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Eire Cattle (Prices)

Volume 463: debated on Wednesday 13 April 1949

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asked the Minister of Food whether he is aware that it is impossible for private enterprise buyers to obtain the 90 per cent. of Eire cattle to which this country is entitled in our agreement with Eire unless they are put in a position to pay prices which are competitive with those offered by Continental buyers; and whether he will amend his regulations so as to enable them to do so.

No, Sir. I am satisfied that the price agreement which has now been reached is such that the Eire Government will have no difficulty in ensuring that we get the 90 per cent. of their cattle exports, which they have agreed to send us from next July onwards. In fact, the import of fat and store cattle from Eire into Great Britain during the last three months for which figures are available, namely, January, February and March, were 75,217 as compared to 61,698 in the corresponding months a year ago, an increase of 22 per cent.

Is not the controlled price in this country 113s. a cwt. and has not the private buyer to calculate at what price he must buy in order to be able to sell at a small profit in this country after paying expenses? In view of the fact that there is not a controlled price for meat on the Continent, is it not too easy for Continental buyers to outbid the price which our buyers can afford to bid?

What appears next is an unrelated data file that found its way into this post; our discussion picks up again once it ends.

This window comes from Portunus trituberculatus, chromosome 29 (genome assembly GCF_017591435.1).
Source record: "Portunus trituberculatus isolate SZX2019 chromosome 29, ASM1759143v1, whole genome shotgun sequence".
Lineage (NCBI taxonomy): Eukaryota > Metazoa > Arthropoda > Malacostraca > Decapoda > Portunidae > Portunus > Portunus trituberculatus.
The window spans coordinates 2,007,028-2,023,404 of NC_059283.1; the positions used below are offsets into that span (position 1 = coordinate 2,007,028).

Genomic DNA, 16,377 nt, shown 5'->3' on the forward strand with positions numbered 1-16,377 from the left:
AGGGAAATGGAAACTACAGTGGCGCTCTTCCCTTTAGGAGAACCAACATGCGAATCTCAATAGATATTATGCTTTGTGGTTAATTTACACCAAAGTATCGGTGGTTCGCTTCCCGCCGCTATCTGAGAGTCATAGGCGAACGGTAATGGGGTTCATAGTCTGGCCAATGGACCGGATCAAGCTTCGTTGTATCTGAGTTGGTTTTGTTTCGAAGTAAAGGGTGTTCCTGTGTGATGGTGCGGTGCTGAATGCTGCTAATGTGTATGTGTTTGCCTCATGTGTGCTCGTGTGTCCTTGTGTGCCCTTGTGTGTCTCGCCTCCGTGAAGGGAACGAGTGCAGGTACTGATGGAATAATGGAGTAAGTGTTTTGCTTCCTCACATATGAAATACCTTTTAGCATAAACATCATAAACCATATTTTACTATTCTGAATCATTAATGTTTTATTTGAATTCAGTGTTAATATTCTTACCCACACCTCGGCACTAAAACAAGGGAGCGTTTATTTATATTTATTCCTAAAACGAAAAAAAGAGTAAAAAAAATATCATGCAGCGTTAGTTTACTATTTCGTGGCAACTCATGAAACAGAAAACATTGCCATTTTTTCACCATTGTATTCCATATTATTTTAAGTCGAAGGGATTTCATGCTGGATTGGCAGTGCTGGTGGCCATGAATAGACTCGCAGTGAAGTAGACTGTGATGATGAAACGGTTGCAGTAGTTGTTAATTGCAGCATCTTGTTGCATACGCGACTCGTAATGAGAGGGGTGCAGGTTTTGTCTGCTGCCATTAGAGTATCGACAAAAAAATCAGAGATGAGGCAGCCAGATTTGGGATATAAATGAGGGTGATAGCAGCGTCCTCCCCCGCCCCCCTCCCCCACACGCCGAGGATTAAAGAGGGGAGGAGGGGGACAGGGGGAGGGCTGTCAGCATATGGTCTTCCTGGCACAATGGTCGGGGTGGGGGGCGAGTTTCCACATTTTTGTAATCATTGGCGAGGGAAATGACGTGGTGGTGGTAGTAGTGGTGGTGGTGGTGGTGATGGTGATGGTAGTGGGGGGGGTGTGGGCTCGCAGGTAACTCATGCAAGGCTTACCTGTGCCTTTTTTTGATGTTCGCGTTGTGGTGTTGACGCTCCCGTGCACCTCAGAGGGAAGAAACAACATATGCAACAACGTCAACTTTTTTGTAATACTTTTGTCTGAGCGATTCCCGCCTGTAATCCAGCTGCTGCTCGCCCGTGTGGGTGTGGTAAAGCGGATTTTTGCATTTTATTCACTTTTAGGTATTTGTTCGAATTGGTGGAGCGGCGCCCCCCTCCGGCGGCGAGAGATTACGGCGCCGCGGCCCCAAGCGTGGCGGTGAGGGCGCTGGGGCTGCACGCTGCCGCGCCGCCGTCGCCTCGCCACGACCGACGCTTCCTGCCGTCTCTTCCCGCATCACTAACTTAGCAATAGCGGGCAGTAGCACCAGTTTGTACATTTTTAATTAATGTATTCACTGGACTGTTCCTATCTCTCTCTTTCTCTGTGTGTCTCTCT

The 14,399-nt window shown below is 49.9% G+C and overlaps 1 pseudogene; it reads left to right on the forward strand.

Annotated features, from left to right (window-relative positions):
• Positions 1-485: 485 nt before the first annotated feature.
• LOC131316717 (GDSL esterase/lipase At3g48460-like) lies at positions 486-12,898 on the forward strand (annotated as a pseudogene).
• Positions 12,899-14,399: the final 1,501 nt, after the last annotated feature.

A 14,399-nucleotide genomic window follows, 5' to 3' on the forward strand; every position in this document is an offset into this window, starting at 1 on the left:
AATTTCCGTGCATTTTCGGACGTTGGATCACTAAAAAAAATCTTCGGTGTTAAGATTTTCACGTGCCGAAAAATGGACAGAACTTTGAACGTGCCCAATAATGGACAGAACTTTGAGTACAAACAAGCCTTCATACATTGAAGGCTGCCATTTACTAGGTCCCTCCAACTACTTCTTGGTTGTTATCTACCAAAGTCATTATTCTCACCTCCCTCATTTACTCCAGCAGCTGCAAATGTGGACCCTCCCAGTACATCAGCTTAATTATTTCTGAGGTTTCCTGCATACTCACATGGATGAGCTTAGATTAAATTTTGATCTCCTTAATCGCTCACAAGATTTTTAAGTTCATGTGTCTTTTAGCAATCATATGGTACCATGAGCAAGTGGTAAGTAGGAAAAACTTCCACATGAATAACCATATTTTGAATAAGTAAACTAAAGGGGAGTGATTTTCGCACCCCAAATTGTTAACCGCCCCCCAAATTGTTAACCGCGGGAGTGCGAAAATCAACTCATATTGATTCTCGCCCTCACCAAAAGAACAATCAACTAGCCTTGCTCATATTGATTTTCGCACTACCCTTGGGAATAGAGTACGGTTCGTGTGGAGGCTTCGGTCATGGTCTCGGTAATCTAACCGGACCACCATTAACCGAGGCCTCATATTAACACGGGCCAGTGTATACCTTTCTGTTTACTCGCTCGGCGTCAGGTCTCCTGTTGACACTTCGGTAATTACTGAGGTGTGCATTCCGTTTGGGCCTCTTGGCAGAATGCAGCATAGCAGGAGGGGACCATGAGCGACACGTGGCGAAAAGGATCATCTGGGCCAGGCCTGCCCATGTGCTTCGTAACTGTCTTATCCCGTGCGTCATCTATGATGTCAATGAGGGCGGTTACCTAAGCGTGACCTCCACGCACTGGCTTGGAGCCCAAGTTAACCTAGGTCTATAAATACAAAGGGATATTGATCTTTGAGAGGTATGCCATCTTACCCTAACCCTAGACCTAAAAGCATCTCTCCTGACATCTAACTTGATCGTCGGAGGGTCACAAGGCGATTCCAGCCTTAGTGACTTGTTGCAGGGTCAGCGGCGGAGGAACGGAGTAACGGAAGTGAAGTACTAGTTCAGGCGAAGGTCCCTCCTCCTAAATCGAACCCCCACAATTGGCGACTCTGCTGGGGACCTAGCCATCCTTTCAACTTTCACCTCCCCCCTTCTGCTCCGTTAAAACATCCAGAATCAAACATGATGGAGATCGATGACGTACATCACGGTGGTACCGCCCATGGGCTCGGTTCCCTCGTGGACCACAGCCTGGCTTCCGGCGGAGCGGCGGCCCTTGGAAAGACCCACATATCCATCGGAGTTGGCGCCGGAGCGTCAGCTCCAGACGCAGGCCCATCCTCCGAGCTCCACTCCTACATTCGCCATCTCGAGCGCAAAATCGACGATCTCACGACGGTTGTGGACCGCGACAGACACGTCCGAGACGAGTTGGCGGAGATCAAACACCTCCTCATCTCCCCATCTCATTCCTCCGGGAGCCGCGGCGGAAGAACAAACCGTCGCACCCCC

That is why we made the recent agreement with the Eire Government. For this year their exports to other countries were restricted to 50,000 and for the future to 10 per cent. of their total exports. The Eire Government are adhering to this agreement most scrupulously.

But do the Eire Government assist British private buyers in this matter? Are they not very much handicapped by the present arrangement?

No, Sir. In this case I should be loath to take the matter out of private hands. I get a great deal of pressure from hon. Members opposite, but I think that would be carrying the principle of bulk buying too far.